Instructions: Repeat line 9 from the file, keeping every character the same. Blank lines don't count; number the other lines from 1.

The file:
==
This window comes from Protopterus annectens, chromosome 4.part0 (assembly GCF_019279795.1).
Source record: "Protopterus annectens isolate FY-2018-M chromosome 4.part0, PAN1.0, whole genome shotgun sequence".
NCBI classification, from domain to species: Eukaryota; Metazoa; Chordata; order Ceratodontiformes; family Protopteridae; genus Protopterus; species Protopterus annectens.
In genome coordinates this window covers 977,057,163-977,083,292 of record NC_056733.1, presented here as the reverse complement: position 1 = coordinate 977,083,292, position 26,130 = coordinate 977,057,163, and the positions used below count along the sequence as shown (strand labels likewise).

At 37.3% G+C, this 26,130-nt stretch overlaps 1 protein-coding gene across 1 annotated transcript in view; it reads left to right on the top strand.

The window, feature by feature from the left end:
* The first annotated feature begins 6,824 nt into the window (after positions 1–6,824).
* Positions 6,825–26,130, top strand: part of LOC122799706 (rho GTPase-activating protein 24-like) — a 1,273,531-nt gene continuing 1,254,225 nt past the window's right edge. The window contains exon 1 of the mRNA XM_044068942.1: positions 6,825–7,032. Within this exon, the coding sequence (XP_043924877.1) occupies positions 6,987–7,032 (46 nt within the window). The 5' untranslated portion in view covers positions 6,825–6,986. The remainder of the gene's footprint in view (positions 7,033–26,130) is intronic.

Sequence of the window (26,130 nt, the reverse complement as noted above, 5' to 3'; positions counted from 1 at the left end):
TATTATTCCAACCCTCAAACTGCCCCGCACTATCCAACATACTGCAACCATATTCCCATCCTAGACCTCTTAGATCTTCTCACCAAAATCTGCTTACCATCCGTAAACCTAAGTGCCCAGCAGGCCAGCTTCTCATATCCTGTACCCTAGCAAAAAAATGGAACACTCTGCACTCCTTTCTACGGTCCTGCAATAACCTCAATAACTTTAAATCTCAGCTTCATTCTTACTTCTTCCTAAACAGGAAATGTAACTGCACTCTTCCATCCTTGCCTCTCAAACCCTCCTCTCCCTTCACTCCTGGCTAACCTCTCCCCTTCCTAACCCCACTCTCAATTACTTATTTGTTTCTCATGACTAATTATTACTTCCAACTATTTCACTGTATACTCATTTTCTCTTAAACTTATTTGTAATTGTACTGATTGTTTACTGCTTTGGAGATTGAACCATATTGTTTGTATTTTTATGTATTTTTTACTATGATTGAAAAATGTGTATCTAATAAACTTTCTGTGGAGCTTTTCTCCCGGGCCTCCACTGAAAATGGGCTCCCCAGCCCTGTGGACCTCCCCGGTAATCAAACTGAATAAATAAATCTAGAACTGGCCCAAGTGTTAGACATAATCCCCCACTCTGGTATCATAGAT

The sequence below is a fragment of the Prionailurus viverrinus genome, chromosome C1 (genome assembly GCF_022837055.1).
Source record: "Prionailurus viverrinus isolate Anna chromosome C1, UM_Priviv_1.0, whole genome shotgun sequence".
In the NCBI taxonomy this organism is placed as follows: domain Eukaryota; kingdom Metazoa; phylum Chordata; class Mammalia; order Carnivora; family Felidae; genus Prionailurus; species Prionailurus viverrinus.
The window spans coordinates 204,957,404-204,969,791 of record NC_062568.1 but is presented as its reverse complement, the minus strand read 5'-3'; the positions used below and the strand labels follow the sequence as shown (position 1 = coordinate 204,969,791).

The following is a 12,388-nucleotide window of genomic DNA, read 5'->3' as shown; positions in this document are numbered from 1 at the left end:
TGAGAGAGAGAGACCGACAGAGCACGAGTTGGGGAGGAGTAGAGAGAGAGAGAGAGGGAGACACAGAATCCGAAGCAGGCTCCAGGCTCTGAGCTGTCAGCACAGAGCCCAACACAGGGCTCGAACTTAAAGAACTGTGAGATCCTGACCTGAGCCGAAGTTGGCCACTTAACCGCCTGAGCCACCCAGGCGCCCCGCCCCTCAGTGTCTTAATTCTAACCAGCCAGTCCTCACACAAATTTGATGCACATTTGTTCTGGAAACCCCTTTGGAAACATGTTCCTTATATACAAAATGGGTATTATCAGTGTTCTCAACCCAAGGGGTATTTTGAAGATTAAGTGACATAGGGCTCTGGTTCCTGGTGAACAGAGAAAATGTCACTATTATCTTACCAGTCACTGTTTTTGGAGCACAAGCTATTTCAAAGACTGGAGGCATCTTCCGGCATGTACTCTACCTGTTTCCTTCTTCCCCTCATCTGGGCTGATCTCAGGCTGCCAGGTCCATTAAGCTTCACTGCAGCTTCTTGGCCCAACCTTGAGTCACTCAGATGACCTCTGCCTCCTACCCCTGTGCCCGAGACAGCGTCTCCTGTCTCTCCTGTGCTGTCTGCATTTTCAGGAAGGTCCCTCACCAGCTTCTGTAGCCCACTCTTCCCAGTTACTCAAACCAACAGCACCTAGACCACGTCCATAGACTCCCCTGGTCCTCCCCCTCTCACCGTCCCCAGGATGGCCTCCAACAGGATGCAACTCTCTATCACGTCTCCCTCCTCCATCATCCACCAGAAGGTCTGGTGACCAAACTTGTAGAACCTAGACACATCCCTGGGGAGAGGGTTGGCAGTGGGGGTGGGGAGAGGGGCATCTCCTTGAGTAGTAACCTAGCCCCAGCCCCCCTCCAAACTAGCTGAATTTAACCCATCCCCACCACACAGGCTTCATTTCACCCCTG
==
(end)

Sequence of the window (26,130 nt, the reverse complement as noted above, 5' to 3'; positions counted from 1 at the left end):